/ media

Media Literacy Frequently Asked Questions

1. When will you refer to books as sources of information? Give an example.

I will refer to books as a source of information when I want to know the pre-existing knowledge that was discovered, refined, verified, and/or recorded through writing/printing by generations of people. For example, encyclopedias are books that have underwent series of verification and extreme tests for refining purposes by generations of people that include mostly scientists and researchers.

2. When will you refer to the newspaper as the source of information? Give an example.

I will refer to newspaper as the source of information when I want to know what's currently happening to the society or to the world. For example, if I want to know about the earthquake that happened recently, I will just need to grab a local newspaper and read the article about the news. Besides, the information that was printed on the newspaper are written by licensed journalists, such that if they were to falsify information, they would risk losing their license and they might even go to jail.

3. When will you consider the use of internet over books? Give an example.

I will consider the use of internet over books when I am in a hurry or say I want to know something without the need to go to the library. For example, when I am at home, and there is an assignment that needs thorough research, then I will need not to go to the library anymore because I already have the internet. Moreover, through the power of collaborative efforts of so many people around the world, the risk of getting a false information on a reputable e-book library is relatively low.

4. When will you refer to articles over books? Give an example.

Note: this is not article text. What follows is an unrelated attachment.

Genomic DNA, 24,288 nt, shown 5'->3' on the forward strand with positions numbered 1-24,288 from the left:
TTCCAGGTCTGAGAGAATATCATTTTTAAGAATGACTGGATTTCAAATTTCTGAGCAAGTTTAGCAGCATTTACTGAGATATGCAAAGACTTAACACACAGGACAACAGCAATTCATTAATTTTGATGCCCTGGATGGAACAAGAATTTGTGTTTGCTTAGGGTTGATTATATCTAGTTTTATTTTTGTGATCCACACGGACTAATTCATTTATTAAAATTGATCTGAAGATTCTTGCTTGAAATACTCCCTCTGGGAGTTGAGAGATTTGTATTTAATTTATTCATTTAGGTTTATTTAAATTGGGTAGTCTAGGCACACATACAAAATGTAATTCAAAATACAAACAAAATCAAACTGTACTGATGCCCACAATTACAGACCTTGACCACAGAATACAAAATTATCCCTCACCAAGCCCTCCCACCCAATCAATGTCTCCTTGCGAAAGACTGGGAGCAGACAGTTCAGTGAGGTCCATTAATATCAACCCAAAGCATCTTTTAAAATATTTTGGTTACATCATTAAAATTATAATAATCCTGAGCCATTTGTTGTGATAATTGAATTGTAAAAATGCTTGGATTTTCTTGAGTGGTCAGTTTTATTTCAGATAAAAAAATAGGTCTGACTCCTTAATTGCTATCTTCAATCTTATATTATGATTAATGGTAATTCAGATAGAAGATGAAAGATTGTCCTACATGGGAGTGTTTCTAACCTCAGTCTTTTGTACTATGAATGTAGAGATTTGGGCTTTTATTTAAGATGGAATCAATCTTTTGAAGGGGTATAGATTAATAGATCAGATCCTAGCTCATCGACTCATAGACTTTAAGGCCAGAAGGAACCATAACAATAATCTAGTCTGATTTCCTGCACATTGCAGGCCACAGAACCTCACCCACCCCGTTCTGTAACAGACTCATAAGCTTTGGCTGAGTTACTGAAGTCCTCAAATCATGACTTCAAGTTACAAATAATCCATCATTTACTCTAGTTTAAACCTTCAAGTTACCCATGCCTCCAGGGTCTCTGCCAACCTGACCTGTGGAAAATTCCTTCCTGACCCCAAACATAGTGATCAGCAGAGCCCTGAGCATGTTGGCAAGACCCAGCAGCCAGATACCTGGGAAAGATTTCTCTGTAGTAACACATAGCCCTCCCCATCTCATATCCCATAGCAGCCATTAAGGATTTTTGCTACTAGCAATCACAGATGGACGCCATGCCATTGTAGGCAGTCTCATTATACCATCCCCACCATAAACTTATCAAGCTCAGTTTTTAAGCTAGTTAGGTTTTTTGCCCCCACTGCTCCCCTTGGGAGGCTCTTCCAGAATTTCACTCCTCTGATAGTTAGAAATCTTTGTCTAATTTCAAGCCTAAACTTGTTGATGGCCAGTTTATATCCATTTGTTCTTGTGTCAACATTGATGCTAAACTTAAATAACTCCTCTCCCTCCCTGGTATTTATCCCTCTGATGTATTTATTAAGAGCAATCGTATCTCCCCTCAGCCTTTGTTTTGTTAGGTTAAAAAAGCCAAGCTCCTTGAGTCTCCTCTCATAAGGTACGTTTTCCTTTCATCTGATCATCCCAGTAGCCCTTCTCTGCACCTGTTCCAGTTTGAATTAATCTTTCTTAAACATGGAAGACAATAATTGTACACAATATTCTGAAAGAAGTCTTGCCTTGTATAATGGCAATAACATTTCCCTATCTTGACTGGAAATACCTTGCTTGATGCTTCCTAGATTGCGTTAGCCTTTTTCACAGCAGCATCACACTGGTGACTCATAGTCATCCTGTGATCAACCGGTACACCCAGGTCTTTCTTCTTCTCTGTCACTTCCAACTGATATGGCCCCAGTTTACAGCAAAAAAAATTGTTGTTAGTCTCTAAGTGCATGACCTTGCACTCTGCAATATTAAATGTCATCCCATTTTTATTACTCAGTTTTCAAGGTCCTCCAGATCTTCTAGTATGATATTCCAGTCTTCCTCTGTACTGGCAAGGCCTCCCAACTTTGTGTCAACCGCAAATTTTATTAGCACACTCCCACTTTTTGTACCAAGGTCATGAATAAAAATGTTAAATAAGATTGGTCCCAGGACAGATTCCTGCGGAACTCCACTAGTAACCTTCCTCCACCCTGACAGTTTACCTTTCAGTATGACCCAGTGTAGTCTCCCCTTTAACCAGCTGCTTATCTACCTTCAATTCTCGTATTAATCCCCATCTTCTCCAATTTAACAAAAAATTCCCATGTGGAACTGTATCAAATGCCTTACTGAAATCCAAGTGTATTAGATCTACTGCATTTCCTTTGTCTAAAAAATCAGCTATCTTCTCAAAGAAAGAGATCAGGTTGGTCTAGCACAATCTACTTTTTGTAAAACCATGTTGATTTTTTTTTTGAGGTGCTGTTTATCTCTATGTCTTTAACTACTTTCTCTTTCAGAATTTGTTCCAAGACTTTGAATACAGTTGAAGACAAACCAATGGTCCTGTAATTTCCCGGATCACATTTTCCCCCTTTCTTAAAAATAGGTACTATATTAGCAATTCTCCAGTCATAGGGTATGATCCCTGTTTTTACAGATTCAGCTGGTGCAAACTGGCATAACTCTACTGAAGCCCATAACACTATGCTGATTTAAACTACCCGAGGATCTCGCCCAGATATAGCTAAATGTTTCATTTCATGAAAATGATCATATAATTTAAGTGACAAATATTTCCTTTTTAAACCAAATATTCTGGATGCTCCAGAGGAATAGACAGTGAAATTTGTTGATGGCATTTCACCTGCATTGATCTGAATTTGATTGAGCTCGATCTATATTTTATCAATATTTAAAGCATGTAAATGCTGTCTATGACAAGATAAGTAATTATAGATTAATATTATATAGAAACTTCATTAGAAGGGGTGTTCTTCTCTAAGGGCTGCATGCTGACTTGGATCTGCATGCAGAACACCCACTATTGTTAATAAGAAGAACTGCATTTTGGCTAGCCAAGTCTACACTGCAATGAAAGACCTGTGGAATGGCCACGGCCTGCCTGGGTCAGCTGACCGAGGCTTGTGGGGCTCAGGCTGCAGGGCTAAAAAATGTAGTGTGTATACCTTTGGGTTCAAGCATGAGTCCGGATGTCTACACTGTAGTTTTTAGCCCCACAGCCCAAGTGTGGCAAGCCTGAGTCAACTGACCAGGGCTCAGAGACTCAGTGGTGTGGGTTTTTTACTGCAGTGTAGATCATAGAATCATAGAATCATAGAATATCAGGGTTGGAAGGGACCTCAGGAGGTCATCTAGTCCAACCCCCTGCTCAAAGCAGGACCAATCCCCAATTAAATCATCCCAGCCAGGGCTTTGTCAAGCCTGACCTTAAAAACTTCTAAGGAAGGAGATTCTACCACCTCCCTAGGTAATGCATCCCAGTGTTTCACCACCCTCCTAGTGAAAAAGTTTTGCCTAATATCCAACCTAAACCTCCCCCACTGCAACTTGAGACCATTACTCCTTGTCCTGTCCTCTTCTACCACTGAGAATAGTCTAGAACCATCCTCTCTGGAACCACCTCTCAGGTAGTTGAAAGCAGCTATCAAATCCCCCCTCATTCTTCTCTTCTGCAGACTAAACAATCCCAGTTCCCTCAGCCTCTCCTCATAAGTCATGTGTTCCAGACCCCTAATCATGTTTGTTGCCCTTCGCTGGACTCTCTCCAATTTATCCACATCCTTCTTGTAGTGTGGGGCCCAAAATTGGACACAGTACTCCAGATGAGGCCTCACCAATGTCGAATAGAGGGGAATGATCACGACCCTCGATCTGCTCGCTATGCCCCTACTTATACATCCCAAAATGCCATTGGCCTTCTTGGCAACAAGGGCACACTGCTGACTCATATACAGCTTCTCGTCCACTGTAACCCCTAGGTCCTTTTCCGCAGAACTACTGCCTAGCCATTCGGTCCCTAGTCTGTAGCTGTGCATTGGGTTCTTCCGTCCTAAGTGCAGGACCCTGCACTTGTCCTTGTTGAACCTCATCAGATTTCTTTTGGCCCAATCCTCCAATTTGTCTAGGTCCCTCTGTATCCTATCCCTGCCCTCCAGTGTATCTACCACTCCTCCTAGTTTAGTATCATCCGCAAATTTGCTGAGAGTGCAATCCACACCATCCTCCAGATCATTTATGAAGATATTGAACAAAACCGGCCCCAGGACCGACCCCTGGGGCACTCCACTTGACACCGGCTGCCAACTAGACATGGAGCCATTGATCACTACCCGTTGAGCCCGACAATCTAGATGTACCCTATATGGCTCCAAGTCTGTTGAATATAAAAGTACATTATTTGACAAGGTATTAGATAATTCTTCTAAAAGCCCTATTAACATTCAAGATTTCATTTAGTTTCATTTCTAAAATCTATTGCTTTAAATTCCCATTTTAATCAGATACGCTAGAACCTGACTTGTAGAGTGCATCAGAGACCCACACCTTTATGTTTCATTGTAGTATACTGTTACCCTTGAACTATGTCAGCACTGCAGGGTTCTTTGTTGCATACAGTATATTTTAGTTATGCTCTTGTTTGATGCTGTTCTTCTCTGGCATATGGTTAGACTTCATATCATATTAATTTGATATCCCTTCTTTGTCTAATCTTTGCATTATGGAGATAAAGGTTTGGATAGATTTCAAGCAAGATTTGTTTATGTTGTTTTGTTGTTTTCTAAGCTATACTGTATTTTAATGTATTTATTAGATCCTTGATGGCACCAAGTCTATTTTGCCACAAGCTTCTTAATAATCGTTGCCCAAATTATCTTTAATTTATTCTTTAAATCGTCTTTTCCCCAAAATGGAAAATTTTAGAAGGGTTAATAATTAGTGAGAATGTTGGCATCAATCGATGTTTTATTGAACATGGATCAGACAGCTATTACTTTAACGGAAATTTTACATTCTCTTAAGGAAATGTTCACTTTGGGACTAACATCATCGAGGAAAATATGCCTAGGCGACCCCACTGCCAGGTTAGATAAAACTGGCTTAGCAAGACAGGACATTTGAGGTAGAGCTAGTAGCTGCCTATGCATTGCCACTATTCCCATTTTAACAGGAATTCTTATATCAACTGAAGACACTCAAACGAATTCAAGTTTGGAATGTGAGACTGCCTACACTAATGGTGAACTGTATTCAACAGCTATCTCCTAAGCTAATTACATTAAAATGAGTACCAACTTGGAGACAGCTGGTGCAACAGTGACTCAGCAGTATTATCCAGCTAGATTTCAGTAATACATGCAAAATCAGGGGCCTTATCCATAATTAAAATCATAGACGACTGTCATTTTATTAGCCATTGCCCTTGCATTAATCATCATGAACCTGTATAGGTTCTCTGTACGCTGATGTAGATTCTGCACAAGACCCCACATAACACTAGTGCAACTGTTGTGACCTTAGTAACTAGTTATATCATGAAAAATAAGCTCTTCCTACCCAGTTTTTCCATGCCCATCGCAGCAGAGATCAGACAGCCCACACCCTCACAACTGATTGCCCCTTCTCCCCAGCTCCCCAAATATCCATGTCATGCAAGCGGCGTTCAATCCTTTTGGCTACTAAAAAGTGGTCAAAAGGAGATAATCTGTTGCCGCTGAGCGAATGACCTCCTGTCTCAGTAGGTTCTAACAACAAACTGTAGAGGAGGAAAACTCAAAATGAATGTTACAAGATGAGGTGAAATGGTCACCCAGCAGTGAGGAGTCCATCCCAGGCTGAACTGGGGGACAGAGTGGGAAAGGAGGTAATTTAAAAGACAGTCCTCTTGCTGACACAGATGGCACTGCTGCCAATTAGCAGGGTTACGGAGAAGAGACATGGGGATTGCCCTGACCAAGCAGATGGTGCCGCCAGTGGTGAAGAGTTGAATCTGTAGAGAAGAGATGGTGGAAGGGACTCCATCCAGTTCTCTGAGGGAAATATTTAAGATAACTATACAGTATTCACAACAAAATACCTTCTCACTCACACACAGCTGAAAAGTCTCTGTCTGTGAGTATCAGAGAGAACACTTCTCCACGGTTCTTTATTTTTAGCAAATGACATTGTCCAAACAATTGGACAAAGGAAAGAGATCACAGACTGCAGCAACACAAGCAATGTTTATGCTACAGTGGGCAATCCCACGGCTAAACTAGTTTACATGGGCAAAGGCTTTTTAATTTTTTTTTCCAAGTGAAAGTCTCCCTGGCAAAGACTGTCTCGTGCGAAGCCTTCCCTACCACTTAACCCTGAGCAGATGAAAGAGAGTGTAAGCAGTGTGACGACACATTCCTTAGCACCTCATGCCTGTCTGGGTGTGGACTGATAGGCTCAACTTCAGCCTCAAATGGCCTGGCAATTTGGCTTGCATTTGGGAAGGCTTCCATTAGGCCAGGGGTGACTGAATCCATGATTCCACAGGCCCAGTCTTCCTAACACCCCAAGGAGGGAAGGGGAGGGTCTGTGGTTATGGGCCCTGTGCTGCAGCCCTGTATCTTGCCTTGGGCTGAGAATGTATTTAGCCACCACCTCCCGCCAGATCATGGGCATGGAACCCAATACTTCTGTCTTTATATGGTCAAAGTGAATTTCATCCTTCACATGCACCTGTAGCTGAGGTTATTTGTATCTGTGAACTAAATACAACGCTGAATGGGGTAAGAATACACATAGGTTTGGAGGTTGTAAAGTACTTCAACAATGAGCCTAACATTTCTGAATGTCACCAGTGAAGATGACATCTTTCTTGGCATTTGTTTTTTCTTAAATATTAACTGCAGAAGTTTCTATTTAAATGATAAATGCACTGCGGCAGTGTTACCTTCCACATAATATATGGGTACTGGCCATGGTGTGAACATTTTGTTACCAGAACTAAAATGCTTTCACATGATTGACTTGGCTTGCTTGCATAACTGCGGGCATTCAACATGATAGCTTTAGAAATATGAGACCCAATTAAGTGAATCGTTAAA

You will refer to the articles over books when you want to know the latest updates about the society. In contrast, you will want to refer to books over articles when you want to know what happened in the past. For example, when you want to know the latest news, then you will need to read articles, and if you want to know the history, then you will need to read books.

5. Why is it necessary to know the pros and cons each information sources?

It is necessary to know the pros and cons each information sources for you to know what are they useful for. It's not like you can use a newspaper like a dictionary; or an encyclopedia like a newspaper.

6. In using any source of information, how will you measure information or validate information quality?

I will measure information quality and validate information by identifying who authored the information. For example, if the information was published by a reputable person or a reputable company, then my trust for that information would be relatively high. Furthermore, if the said information is supported by numerous other reputable sources, then I would say that the information that I am reading is more likely to be true. It's just that as a reader, don't believe everything that you have read, because the people who published those materials were mere people and people as they are, they are not prone to errors and biases. Your only resort is nothing but your common sense and ability to determine truthfulness through the proof that was provided.

Phoenix Eve Aspacio

Phoenix Eve Aspacio

I'm a young dedicated music lover, Linux aficionado, self-taught programmer, hacker, system administrator, affectionate blogger, and a loving son.

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